Thursday, January 11, 2018

THE POST: The War Against Fake News Has Been Fought Before And Won

Opening today at a multiplex near you:

THE POST (Dir. Steven Spielberg, 2017)



After putting his stamp on just about every other cinematic genre out there, Steven Spielberg now tries his hand at newspaper drama with this timely story that’s ripped straight from the headlines, but, obviously, they’re headlines that are over four decades old. Simply, THE POST relays how the Washington Post defied President Nixon and his men by publishing top secret files detailing the lies the government told and was still telling about the Vietnam war.

As the paranoid, dishonest tactics of the Nixon White House have many times been likened to the Trump Administration’s troubling methods, it may seem a bit too on the nose to get this big star-studded prestige picture from those liberals in Hollywood about how then is just like now, just in time for awards season.

And yes, this is a cautionary tale about how journalism is being threatened in our current era of “fake news,” but despite the predictable packaging, Spielberg has successfully structured an earnest, old fashioned, and highly entertaining showcase for his inspiring subject, and his superb cast.

And it really is a superb cast as Oscar-winners Tom Hanks, as Washington Post Editor Ben Bradley, and Meryl Streep as the Post’s publisher, Katherine Graham, head the strong ensemble that also includes Sarah Paulson, Bob Odenkirk (with David Cross also on board we get a Mr. Show re-union!), Jesse Plemmons, Tracy Letts, Bruce Greenwood, Bradley Whitford, and Carrie Coon.

The film begins in 1966 Vietnam, evoked by the familiar sounds of helicopter blades, and CCR blasting, as we see gritty shots of soldiers loading their guns, and applying war paint. Mulling about these men is Daniel Ellsberg (Matthew Rhys), a military advisor on a fact finding mission to monitor the war’s progress.

After we see Ellsberg witness a night ambush by the Viet Cong in the rainy jungle, he reports back to Secretary of Defense Robert McNamara (Greenwood) that things haven’t gotten any better or worse over the last year, they’ve stayed the same.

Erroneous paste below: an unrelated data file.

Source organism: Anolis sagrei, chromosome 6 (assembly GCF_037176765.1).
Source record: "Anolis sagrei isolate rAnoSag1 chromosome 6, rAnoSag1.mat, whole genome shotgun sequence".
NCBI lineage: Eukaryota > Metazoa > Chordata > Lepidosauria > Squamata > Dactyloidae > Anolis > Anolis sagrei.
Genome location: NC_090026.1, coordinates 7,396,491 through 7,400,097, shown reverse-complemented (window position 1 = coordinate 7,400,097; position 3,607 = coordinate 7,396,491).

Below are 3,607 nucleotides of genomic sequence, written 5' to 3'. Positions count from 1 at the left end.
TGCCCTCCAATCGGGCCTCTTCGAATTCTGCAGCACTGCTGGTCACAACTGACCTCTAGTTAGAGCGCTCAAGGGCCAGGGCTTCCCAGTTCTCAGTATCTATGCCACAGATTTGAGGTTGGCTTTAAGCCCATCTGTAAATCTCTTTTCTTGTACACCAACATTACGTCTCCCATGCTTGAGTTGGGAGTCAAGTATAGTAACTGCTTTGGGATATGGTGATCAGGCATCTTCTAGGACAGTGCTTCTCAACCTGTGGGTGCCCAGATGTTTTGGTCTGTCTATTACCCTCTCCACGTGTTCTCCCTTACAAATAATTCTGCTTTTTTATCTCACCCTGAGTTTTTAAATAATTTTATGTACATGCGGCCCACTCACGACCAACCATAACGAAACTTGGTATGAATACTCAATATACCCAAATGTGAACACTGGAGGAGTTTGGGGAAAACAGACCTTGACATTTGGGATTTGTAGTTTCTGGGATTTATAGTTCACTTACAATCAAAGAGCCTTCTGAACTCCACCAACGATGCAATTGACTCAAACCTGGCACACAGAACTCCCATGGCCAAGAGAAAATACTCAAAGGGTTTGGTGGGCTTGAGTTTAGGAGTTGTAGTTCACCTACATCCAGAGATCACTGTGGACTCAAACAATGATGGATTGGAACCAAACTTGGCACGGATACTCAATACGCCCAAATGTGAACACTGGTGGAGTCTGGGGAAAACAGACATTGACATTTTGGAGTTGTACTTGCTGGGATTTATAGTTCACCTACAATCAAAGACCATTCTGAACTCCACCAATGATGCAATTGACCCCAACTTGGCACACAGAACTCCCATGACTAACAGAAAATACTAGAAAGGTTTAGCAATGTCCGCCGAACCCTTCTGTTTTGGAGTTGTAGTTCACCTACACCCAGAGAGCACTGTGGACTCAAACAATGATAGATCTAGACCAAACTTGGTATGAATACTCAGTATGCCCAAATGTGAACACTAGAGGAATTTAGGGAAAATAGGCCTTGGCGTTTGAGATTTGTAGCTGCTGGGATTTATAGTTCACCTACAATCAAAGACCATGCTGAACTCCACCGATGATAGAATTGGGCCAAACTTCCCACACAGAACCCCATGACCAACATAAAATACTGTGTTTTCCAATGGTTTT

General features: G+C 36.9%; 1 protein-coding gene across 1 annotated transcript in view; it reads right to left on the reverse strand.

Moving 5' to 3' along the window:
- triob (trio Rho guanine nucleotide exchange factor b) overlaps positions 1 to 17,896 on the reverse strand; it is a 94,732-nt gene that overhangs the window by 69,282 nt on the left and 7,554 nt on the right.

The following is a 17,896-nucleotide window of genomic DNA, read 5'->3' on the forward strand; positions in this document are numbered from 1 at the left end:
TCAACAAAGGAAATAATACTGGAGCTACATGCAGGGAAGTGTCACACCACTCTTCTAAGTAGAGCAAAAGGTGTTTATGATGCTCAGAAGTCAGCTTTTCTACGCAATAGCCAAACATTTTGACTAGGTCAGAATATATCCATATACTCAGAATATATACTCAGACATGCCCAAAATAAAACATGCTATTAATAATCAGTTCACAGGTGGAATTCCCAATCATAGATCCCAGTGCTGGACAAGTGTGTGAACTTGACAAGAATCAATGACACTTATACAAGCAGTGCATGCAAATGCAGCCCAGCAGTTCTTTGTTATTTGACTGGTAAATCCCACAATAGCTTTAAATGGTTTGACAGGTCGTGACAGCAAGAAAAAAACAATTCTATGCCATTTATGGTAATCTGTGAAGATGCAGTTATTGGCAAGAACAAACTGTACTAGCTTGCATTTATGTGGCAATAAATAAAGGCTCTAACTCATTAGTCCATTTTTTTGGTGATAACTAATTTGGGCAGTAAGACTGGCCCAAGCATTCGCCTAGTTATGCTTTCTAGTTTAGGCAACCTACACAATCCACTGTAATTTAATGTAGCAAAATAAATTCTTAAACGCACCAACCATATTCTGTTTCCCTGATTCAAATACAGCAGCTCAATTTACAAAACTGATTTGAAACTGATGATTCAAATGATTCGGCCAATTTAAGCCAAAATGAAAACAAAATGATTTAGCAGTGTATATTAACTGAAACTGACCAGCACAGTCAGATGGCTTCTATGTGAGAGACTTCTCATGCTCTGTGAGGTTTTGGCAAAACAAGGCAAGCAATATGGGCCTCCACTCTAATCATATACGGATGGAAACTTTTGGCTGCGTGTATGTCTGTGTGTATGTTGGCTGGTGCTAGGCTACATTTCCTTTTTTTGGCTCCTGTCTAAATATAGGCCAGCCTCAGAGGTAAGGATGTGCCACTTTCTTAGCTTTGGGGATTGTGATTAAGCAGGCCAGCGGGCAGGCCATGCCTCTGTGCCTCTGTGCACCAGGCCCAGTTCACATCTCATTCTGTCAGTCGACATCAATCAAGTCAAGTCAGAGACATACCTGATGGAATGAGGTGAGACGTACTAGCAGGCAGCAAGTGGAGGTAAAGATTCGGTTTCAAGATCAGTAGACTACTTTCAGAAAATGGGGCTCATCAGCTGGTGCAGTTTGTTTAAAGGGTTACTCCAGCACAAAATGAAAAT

To Ellsberg’s disgust, McNamara lies to reporters telling them that “Military progress over the last 12 months has exceeded our expectations,” so Ellsberg steals a top secret 7,000 page document soon to be dubbed “The Pentagon Papers,” that strongly says otherwise about US strategy in south-east Asia, and later leaks it to the New York Times.

That brings us to 1971, where Streep’s Graham is taking the Post’s stock public just as the Times’ is publishing a portion of the Pentagon Papers, which leads to the Nixon administration suing the Times to halt further publication.

Under intense pressure, Graham frets over the legal ramifications of the Post publishing the secret files obtained from Ellsberg while Hanks’ Bradlee scrambles with his staff to distill thousands of pages into articles fit to print under strict deadlines.

THE POST can serve as a companion piece and a prequel to Alan J. Pakula’s, ALL THE PRESIDENT’S MEN, as it ends where that essential Watergate expose begins, but it stands on its own as a solid, stately tribute to the power of the free press.

Since Hanks, Streep, and Spielberg, all at the top of their game here, have already won multiple Oscars, they may cancel themselves out of the race.

So may co-screenwriter Josh Singer, who won last year for SPOTLIGHT, cinematographer Janusz KamiƄski, who’s already won two Oscars for Spielberg films; and composer John Williams, whose won five (count ‘em – five, and three were for Spielberg movies), so I can see this movie not winning anything (it didn’t win any of the six Golden Globes it was up for), but it won’t matter because THE POST is an Oscar-caliber film regardless.

See it so you can see that what is going on now has gone on before, and since it was overcome then, it can be fought and won against again.

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Saturday, January 06, 2018

MOLLY'S GAME Is Well Played By Jessica Chastain and Aaron Sorkin

Now playing: